On a completely unrelated note, I want to give a plug for something else that gives me viewing pleasure and a recent find. Though a friend had recommended this show to me quite a while ago, school, work, and other programs kept my viewing schedule a bit too booked to check it out. This weekend as I rested up in my cool living room, however, Sci-Fi (or SyFy as they are now known) ran a marathon of Eureka, and I checked it out. What fun! If you're a nerd (like me), then this is definitely a show for you. While it doesn't pay to ask too many questions while watching it, it is definitely pure fun. So if the summer re-runs have you craving something new, check out Eureka on Friday nights at 9 on SyFy. It's a show about a hidden town full of geniuses working on secret government projects. What's not to like?

Friday, July 10, 2009

Kissing, Crying, and Other Crimes: A Review of Public Enemies


In an effort to beat the heat of our air-conditioning-free house, Steve and I headed to the movies this weekend to check out the latest Johnny Depp offering, Public Enemies. We enjoyed the abundance of cool, flowing air, and I was grateful for the two-plus hours without sticky skin or wayward, bloodthirsty mosquitoes. It seemed apt that, like the characters in the 1930's set film, we were using the movie theater as an escape from the summer heat. Steve and I were kicking it old school. The only thing we lacked were the newsreels before the movie.

Public Enemies is a Michael Mann film that follows the career of the infamous John Dillinger. The film is based on a book of the same name by Bryan Burrough. I can only guess that the film is based very loosely on the book, which is published as history/non-fiction, since the movie takes great liberties with the facts. Johnny Depp plays Public Enemy Number One, John Dillinger, the bank robber/folk hero who robbed, charmed, and murdered his way across the Midwest in the 1930's. Christian Bale plays Melvin Purvis, an overzealous FBI agent hot on Dillinger's trail.


I had high hopes for this film. Johnny Depp is one of my favorite actors, and I was fully prepared to enjoy his usual quirky, edgy acting and a unique interpretation of a criminal legend. Unfortunately, Public Enemies misses the mark. It's not Depp's fault, of course. His acting is always solid, and he is lovely to look at. Once again, however, Hollywood has underestimated the intelligence of the American viewer. Dillinger's folk hero status and the complications and implications of his Robin Hood persona are dumbed down to a nauseating degree. Rather than showing the poverty of the time and, therefore, the appeal of Dillinger, the film tries to make him likable by turning him into a sensitive, romantic, weepy girl. If one is to believe this film, Dillinger's actions were determined by a desire to be with the woman he loved - a woman he loved at first sight. There are way too many scenes featuring long stares and passionate embraces, at least as many as there are of gun battles and car chases. If Dillinger was really that bad of a tactician, being led solely by his overly mushy heart, then surely he would have been caught long before the famous Biograph Theater trap.


Perhaps unrelated or perhaps symptomatic of the above complaint, the movie was boring. That's it. No fancy word for it. The film was over 2 hours long, and I found myself checking my watch early on. There was no getting lost in this film, losing track of time as you live the lives of the characters. Rather, there were too many characters, too many shootouts, and lots of muddled confusion. Most of the criminals were too similar in appearance and mannerism to be differentiated one from another, with the possible exception of Baby Face Nelson who was actually the only character I found remotely interesting. Crazy is always interesting.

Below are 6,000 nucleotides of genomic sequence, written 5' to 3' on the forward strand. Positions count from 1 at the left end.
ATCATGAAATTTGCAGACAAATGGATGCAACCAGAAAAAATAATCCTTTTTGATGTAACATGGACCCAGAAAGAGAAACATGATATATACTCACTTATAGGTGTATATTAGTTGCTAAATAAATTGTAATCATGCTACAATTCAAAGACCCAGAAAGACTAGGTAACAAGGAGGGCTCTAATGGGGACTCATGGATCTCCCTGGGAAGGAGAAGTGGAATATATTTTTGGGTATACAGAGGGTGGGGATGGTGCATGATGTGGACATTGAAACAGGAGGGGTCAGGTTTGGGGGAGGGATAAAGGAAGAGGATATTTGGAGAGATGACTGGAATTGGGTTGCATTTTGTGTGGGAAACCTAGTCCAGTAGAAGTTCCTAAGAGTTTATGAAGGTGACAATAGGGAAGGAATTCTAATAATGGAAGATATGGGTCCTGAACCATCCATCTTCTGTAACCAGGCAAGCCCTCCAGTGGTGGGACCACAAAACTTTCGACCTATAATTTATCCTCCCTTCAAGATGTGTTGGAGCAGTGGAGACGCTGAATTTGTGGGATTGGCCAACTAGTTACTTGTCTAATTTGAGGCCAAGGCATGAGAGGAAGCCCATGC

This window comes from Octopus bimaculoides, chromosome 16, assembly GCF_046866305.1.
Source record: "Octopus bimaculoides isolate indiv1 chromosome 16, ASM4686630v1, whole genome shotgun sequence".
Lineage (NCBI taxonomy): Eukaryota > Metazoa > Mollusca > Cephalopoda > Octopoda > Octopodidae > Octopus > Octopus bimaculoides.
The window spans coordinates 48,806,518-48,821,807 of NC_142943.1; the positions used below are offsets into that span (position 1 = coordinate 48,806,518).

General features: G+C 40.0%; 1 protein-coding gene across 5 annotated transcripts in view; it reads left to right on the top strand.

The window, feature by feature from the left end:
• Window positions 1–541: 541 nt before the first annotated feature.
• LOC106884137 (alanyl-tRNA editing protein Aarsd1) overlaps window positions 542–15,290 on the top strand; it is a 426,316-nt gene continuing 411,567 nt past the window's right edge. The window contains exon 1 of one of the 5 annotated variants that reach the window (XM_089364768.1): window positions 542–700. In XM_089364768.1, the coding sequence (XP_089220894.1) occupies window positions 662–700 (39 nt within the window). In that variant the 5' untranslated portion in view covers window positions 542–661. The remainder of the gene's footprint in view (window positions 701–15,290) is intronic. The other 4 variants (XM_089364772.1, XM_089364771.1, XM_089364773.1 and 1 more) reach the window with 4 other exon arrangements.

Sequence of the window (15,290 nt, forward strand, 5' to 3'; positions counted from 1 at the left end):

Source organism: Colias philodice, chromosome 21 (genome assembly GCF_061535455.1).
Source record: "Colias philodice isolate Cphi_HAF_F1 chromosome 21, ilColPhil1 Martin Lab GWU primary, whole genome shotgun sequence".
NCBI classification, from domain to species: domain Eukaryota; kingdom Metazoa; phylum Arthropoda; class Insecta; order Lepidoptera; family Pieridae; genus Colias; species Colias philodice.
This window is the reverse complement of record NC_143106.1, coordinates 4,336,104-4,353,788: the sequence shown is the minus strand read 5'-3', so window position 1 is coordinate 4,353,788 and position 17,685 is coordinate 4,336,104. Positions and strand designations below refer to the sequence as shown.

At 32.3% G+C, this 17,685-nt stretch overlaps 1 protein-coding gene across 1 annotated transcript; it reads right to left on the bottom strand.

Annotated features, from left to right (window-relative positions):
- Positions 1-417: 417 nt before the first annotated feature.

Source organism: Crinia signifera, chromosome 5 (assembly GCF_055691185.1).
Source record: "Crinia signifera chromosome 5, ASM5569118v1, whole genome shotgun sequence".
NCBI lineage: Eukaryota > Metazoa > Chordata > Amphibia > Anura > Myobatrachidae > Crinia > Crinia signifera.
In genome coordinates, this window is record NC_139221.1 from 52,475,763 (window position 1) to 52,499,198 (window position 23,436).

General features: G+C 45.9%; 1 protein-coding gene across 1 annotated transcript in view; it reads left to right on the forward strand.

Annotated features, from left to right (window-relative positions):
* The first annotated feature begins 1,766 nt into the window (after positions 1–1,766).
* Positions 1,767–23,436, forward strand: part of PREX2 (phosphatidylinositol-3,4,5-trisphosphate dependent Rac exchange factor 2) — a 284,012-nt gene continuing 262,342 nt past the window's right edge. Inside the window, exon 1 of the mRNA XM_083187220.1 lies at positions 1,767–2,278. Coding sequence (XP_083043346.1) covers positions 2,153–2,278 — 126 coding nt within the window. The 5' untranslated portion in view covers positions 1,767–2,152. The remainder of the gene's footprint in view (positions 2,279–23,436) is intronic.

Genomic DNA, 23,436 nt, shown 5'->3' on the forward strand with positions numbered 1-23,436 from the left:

As for shootouts, well, there were plenty. Almost every corpse in the movie got that way from acute lead poisoning. While machine guns and car chases were certainly an important part of Dillinger's crime spree, I was able to grasp that after a couple battles. I didn't need one every five minutes to remind me of his violent lifestyle. In fact, it felt like the writer/director/whoever's making these choices overused shootouts in an attempt to build suspense and excitement in an otherwise directionless film. They seemed unaware of the adage that more is sometimes much, much less. Any power these violent scenes might have given the film were weakened by their ubiquity. As the film neared its end, I started hoping that a stray bullet would hit Dillinger so I wouldn't have to sit there and wait for the Biograph shooting.


Not everything about the film was bad. The look of the piece was right, and the acting was solid. If only the dialogue written had been worthy of the actors' skills. The music was mostly of the period so it was evocative. There was one exception of the fine acting assessment, however. Christian Bale. Though the audience was spared the gravelly voiced growl that he featured in The Dark Knight, they weren't exactly treated to an Oscar-worthy performance. Bale's portrayal of G-Man, Melvin Purvis, was one-dimensional at best as he followed the Keanu Reeves school of acting: monotone delivery sans any sort of facial expression. While the filmmakers were obviously pushing the idea of Purvis as a soulless puppet of J. Edgar Hoover, Bale failed to pursue any opportunities to give Purvis any sort of depth.


So if you're a screenwriter, director, or producer who's always dreamed of making the ultimate 1930's crime drama, the slot is still wide open. Give America a Dillinger they can sink their teeth into, not some modern, misunderstood guy who's not afraid to cry and spoon. Give me Robin Hood in a suit, tie, vest, and overcoat. I want a chain-smoking, skirt-chasing, devil-may-care, Clark Gable-meets-Errol Flynn-meets-Jack Nicholson guy. I don't go to a gangster movie to feel warm fuzzies, so please, keep the canoodling to a minimum.